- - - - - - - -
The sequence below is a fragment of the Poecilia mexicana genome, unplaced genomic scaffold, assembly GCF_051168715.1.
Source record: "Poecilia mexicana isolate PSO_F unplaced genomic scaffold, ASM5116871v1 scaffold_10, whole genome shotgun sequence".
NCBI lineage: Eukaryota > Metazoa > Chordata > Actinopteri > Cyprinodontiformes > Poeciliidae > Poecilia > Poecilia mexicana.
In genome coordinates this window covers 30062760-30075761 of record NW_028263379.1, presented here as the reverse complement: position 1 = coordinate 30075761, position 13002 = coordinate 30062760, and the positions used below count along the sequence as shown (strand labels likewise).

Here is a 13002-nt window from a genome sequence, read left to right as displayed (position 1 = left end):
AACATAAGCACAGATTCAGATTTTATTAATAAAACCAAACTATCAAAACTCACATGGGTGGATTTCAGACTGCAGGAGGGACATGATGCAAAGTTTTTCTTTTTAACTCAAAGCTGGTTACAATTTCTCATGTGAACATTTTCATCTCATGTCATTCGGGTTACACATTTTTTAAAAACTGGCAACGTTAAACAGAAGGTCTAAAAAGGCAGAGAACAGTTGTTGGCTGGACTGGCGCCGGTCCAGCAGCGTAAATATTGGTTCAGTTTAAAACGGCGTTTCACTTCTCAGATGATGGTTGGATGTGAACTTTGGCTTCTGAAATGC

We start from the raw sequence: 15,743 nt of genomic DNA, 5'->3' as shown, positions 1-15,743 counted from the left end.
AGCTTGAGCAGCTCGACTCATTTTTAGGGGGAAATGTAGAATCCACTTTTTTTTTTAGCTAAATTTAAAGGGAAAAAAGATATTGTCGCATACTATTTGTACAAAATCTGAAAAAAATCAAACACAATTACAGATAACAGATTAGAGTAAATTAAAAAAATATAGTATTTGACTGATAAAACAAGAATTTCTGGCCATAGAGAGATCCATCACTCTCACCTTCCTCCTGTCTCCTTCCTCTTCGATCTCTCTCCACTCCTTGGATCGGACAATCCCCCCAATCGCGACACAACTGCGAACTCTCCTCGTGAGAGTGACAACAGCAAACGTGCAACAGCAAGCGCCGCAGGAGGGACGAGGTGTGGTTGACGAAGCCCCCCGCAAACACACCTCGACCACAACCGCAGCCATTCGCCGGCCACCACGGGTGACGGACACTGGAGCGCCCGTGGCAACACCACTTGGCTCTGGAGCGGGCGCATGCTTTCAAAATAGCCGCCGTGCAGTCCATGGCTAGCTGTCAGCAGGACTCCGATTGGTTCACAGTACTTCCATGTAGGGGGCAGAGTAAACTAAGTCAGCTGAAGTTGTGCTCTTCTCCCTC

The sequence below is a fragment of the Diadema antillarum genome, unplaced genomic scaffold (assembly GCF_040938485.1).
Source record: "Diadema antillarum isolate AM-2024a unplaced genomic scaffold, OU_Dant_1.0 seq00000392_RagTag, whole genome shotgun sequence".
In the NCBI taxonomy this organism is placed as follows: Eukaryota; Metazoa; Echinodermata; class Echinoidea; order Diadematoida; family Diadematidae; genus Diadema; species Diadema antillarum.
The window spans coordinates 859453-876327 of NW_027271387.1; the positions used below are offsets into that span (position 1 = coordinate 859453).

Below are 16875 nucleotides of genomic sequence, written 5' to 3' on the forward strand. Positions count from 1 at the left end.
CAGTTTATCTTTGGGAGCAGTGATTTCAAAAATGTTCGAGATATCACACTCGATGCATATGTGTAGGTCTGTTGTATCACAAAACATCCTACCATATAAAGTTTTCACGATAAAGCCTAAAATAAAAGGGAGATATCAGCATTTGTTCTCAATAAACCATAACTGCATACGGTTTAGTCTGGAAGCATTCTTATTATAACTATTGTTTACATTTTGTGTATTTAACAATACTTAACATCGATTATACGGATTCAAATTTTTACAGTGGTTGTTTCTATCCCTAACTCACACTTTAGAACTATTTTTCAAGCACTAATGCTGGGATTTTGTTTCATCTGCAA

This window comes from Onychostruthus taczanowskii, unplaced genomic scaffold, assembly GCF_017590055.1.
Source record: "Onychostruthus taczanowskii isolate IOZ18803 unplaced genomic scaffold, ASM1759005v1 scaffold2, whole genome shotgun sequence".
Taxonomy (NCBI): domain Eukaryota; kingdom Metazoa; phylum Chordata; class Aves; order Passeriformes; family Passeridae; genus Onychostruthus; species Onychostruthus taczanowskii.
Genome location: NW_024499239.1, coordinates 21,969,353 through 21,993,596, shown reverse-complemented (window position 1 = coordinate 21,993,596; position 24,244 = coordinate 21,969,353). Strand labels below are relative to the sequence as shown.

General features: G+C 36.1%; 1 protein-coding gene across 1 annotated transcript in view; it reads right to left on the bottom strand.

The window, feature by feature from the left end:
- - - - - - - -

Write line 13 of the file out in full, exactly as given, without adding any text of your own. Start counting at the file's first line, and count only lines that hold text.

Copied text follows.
Below are 16875 nucleotides of genomic sequence, written 5' to 3' on the forward strand. Positions count from 1 at the left end.